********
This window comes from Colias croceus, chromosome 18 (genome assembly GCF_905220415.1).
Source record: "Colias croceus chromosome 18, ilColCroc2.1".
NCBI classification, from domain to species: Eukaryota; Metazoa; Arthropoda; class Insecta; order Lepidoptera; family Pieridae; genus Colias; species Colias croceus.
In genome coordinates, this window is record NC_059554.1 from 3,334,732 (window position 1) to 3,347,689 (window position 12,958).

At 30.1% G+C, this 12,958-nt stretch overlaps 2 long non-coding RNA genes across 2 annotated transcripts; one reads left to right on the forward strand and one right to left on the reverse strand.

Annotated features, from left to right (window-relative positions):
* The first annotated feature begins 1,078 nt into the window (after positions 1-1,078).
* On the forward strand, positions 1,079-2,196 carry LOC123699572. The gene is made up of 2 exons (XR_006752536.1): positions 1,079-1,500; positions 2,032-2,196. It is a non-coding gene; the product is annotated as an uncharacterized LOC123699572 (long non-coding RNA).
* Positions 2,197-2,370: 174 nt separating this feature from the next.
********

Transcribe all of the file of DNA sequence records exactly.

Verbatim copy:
This window comes from Colias croceus, chromosome 18 (genome assembly GCF_905220415.1).
Source record: "Colias croceus chromosome 18, ilColCroc2.1".
NCBI classification, from domain to species: Eukaryota; Metazoa; Arthropoda; class Insecta; order Lepidoptera; family Pieridae; genus Colias; species Colias croceus.
In genome coordinates, this window is record NC_059554.1 from 3,334,732 (window position 1) to 3,347,689 (window position 12,958).

At 30.1% G+C, this 12,958-nt stretch overlaps 2 long non-coding RNA genes across 2 annotated transcripts; one reads left to right on the forward strand and one right to left on the reverse strand.

Annotated features, from left to right (window-relative positions):
* The first annotated feature begins 1,078 nt into the window (after positions 1-1,078).
* On the forward strand, positions 1,079-2,196 carry LOC123699572. The gene is made up of 2 exons (XR_006752536.1): positions 1,079-1,500; positions 2,032-2,196. It is a non-coding gene; the product is annotated as an uncharacterized LOC123699572 (long non-coding RNA).
* Positions 2,197-2,370: 174 nt separating this feature from the next.